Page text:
Carpenter Ants - More Common Than You Think

FAIRFAX, Va. (June 22, 2010) Ants are the number one nuisance pest in the U.S., but none are more damaging and costly than the carpenter ant. With its penchant for nesting inside homes and compromising structural stability, the National Pest Management Association (NPMA) advises homeowners to be on the lookout for these summer visitors.

Carpenter ants are most common in cool, damp climates found in the northern U.S. They damage wood by creating tunnels to build nests. Carpenter ants primarily attack wood that is or has been wet and damaged by mold, but will also nest inside dry, undamaged wood. There are nine types of carpenter ants throughout the U.S., usually measuring ¼ to ½ inch in length and are red, black or red and black in color.

"The extent of damage caused by carpenter ants depends on the number of nests inside the structure and how long they've been active. Once homeowners confirm the presence of carpenter ants, it's important to find and eliminate nests immediately," said Missy Henriksen, vice president of public affairs for the NPMA.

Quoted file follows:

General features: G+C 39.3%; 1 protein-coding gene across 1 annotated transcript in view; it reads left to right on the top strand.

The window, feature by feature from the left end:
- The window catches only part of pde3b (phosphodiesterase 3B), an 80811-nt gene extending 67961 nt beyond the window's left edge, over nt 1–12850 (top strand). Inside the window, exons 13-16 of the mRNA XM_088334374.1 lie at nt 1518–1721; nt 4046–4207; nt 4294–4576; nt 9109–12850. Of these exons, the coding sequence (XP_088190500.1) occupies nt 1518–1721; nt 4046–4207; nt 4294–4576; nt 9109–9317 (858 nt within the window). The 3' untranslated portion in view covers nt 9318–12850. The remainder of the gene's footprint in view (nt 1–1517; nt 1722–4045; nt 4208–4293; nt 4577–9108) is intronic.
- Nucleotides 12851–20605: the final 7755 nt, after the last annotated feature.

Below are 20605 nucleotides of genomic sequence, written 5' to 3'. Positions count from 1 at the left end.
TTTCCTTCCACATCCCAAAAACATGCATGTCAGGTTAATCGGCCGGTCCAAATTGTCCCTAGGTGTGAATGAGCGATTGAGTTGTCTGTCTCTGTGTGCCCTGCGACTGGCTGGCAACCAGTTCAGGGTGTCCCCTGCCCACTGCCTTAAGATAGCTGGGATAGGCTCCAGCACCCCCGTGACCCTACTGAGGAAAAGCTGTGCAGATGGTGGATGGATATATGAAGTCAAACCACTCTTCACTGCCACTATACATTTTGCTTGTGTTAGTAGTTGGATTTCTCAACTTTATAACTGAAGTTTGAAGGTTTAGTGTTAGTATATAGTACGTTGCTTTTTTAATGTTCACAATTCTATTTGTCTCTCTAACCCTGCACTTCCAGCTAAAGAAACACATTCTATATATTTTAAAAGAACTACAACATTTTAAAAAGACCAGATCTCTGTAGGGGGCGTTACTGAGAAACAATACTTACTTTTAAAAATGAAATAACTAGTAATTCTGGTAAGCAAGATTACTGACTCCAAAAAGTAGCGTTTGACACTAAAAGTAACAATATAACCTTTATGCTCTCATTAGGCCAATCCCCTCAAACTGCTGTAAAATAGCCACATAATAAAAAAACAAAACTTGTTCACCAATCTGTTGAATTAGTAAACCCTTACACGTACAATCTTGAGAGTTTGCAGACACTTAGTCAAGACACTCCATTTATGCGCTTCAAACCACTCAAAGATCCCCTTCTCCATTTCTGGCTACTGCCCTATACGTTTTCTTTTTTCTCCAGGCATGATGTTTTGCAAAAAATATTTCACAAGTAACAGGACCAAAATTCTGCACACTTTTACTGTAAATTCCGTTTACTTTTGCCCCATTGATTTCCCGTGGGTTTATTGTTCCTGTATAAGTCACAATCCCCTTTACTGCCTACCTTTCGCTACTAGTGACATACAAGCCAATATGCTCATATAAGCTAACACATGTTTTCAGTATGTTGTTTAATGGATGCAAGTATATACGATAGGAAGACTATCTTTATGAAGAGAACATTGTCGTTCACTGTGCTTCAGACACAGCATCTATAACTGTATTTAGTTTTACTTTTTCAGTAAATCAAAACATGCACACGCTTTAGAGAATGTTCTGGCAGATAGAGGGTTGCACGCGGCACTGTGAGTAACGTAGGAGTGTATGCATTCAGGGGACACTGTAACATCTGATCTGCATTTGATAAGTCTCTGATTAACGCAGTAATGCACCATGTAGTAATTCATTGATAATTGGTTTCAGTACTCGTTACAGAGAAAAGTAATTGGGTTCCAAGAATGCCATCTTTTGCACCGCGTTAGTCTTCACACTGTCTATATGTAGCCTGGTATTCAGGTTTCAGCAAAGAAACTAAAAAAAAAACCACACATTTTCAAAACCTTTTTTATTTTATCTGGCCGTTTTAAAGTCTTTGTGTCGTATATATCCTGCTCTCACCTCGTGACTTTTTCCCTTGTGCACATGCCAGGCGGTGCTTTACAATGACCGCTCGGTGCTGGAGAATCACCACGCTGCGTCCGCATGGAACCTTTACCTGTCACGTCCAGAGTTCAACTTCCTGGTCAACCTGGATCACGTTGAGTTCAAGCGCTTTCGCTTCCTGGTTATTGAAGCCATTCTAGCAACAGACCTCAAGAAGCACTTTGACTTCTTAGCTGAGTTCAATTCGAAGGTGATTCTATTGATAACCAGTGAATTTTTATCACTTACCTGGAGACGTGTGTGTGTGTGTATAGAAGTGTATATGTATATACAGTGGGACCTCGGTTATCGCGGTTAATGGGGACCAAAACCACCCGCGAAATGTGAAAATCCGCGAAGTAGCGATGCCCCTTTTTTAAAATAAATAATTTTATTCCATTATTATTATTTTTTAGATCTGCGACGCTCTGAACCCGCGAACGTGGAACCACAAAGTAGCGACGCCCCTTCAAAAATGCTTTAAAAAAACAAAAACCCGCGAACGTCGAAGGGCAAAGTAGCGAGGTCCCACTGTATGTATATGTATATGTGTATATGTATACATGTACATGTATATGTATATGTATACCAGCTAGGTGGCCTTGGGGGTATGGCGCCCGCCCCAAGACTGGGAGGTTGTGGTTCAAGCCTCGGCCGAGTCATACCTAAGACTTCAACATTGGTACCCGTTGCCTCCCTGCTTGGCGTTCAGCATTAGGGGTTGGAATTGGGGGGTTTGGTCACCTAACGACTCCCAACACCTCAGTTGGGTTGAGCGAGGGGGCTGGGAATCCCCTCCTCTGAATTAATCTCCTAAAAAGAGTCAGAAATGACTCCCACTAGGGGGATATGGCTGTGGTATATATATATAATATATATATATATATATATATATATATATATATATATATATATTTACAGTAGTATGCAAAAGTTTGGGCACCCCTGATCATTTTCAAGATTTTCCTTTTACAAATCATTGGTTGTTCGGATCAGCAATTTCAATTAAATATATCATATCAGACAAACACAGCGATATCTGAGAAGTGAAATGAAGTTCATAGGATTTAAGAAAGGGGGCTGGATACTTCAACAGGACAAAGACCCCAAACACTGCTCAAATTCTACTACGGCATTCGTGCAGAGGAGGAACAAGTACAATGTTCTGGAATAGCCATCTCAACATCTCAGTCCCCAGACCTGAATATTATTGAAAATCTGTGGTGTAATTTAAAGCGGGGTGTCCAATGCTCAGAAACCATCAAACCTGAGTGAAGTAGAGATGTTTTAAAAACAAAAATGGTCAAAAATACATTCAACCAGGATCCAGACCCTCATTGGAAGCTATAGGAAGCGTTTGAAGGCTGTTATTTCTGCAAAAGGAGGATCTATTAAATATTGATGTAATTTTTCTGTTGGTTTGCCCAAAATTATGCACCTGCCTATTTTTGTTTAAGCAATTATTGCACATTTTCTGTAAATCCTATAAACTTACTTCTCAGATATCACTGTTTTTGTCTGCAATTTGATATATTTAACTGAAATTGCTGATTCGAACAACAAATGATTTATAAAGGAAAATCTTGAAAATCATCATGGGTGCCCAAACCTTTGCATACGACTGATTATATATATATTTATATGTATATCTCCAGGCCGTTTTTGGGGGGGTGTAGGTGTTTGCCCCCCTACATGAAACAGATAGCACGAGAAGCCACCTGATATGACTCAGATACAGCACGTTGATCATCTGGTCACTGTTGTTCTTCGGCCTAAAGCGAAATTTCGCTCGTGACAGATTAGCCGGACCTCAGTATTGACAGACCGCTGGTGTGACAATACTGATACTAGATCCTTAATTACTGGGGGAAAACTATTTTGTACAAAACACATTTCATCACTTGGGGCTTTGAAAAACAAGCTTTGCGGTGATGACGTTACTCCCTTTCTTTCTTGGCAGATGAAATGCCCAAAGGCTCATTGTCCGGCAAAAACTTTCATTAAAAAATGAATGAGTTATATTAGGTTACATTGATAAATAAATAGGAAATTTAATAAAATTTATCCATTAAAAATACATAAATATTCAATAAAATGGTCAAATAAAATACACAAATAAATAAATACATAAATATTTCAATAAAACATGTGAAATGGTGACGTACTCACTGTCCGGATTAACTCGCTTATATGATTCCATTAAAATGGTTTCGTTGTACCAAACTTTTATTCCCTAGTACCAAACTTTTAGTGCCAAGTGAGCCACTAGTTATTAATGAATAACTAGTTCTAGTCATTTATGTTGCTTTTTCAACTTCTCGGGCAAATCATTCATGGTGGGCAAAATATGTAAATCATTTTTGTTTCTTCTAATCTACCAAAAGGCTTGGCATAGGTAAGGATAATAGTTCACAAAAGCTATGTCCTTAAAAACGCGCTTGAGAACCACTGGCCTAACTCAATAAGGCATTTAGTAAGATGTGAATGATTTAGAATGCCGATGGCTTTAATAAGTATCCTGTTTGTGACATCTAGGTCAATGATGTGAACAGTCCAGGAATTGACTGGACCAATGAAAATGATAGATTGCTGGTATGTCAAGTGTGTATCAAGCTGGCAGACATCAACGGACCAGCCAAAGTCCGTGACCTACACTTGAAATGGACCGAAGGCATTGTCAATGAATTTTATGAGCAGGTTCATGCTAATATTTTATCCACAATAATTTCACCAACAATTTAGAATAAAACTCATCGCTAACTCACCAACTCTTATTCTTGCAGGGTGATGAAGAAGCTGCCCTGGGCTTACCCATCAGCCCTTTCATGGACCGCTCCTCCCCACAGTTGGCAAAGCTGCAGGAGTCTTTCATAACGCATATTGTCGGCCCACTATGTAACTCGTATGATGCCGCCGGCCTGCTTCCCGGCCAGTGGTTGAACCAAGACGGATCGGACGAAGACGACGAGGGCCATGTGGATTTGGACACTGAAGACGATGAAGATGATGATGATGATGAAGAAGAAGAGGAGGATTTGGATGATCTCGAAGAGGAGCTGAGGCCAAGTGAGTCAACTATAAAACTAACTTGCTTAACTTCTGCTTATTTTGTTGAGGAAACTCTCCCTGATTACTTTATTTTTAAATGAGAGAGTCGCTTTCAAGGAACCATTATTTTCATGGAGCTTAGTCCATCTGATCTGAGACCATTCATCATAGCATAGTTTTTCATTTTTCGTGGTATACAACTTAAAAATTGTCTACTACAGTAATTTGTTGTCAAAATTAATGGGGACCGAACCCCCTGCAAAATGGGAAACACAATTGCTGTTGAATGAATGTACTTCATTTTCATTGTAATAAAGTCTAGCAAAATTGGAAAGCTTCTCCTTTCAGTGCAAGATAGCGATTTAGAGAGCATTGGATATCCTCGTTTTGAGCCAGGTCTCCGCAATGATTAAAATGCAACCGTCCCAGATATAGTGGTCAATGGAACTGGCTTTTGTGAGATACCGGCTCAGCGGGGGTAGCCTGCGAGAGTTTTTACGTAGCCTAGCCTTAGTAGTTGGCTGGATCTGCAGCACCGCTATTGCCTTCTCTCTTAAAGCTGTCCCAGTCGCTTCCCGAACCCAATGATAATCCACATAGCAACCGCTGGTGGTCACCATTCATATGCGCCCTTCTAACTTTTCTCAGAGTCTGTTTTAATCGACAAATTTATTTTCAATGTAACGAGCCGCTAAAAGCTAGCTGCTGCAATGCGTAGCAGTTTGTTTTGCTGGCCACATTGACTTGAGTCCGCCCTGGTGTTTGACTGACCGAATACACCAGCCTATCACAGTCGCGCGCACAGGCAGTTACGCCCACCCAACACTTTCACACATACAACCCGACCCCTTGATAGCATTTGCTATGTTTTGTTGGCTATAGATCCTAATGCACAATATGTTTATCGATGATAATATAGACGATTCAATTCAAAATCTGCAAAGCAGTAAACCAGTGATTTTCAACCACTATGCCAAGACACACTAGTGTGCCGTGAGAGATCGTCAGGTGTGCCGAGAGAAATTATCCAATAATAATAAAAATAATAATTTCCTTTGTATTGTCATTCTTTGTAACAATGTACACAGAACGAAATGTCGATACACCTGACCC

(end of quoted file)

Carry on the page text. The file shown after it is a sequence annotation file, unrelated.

Carpenter ant nests are usually found in wood that has been damaged as a result of leaks, such as window and doorframes, crawlspaces under roofs, chimneys, sinks and bathtubs. Typically, there are no external signs of damage, but homeowners may notice wood fragments and sawdust that fall through cracks the ants have created.

NPMA advises homeowners to practice these steps to help prevent infestations:

  • Eliminate sources of moisture, as carpenter ants require water to survive.
  • Seal cracks and crevices around the house.
  • Trim tree branches and plants back from the house.
  • Avoid having mulch up against the foundation, but rather nine inches back from the house with a stone barrier in between.
  • Keep firewood stacked away from structures.
  • Schedule regular inspections with a qualified pest professional if prone to ants.

For more information on carpenter ants or to find a pest professional, visit:

The NPMA, a non-profit organization with more than 7,000 members, was established in 1933 to support the pest management industry's commitment to the protection of public health, food and property.